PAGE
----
CH 20 Notes - CH.20 Electric Circuits 20.1 Electromotive...

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CH.20 Electric Circuits 20.1 Electromotive Force and Current Under static (or equilibrium) conditions, electric field E inside a conductor is zero. What happens if charges +Q and –Q are suddenly deposited on opposite ends of conductor? No longer static conditions, as charges on ends generate electric field E inside the conductor. Charges +Q and –Q will then move towards each other and eventually charge distribution will even out such that electric field E is zero again. However, if charges are continuously supplied to ends of conductor through a battery, e.g., then conductor not in equilibrium. Electric field inside conductor and charges are in continuous motion giving rise to an electrical current. The electric current is the amount of charge per unit time that passes through a surface that is perpendicular to the motion of the charges. SI unit: Ampere (A). If the charges move around a circuit in the same direction at all times, the current is said to be direct current (dc). If the charges move first one way and then the opposite way, the current is said to be alternating current (ac). Ex 1 : The current from a 3.0 V battery of a pocket calculator is 0.17 mA. In one hour of operation, (a) how much charge flows in the circuit and (b) how much energy does the battery deliver to the calculator circuit? Energy Source: Within a battery, a chemical reaction occurs that transfers electrons from one terminal to another terminal. The maximum potential difference across the terminals is called the electromotive force (emf = ε). Battery and Water Pump Analogy: Pump (battery) sends water up to higher potential (positive terminal) so water (current) can flow down to lower potential (negative terminal). Thus pump (battery) is source for energy for water (current) to flow. Conventional current is the hypothetical flow of positive charges that would have the same effect in the circuit as the movement of negative charges that actually does occur. 20.2 Ohm’s Law For many devices, the current I is proportion to the voltage V across the device. Such devices are said to be ohmic. The electrical resistance R of the device is ratio of the voltage across the device to the current through the device. V=IR or R=V/I SI Unit of Resistance: volt/ampere (V/A) = ohm (Ω) Ex 2: The filament in a light bulb is a resistor in the form of a thin piece of wire. The wire becomes hot enough to emit light because of the current in it. The flashlight uses two 1.5-V batteries to provide a current of 0.05 A in the filament. Determine the resistance of the glowing filament. 3. Resistance and Resistivity Resistance is a measure of resistance to the flow of current. Resistance essentially results from the collisions of electrons with the ions in the lattice structure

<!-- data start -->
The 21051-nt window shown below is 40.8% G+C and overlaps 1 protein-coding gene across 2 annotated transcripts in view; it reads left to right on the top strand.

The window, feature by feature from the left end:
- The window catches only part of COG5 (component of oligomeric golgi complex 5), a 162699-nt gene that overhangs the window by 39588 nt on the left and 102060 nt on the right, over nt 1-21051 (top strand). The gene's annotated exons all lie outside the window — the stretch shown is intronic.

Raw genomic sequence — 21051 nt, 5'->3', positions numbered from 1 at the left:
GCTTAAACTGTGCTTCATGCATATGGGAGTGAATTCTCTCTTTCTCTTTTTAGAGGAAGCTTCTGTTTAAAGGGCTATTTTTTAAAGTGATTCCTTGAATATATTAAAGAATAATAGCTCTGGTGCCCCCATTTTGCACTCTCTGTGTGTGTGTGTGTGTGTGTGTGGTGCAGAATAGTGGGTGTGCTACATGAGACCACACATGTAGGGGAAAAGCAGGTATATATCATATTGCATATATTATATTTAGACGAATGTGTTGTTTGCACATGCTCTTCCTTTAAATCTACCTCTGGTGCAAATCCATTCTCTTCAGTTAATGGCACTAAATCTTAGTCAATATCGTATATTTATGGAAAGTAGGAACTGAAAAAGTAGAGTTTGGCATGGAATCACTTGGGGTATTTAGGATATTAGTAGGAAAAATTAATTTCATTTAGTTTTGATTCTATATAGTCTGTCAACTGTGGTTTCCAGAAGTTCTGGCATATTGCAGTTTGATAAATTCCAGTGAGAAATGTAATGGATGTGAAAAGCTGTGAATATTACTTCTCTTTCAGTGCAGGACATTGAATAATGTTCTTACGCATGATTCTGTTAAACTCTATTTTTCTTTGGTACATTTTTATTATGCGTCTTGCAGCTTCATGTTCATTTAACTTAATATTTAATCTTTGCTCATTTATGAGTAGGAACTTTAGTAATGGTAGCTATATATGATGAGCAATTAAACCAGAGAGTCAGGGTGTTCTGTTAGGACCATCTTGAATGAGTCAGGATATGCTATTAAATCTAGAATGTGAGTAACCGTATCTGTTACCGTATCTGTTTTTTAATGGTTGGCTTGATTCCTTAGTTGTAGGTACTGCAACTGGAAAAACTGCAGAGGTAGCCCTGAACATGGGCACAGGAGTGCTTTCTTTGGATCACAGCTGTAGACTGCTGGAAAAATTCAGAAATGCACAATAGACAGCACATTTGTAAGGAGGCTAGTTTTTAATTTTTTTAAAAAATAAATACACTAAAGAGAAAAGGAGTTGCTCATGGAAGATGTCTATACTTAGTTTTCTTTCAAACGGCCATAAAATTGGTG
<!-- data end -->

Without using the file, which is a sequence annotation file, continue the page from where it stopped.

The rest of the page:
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This note was uploaded on 06/21/2011 for the course PH 202 taught by Professor Nordlund during the Spring '08 term at University of Alabama at Birmingham.

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CH 20 Notes - CH.20 Electric Circuits 20.1 Electromotive...

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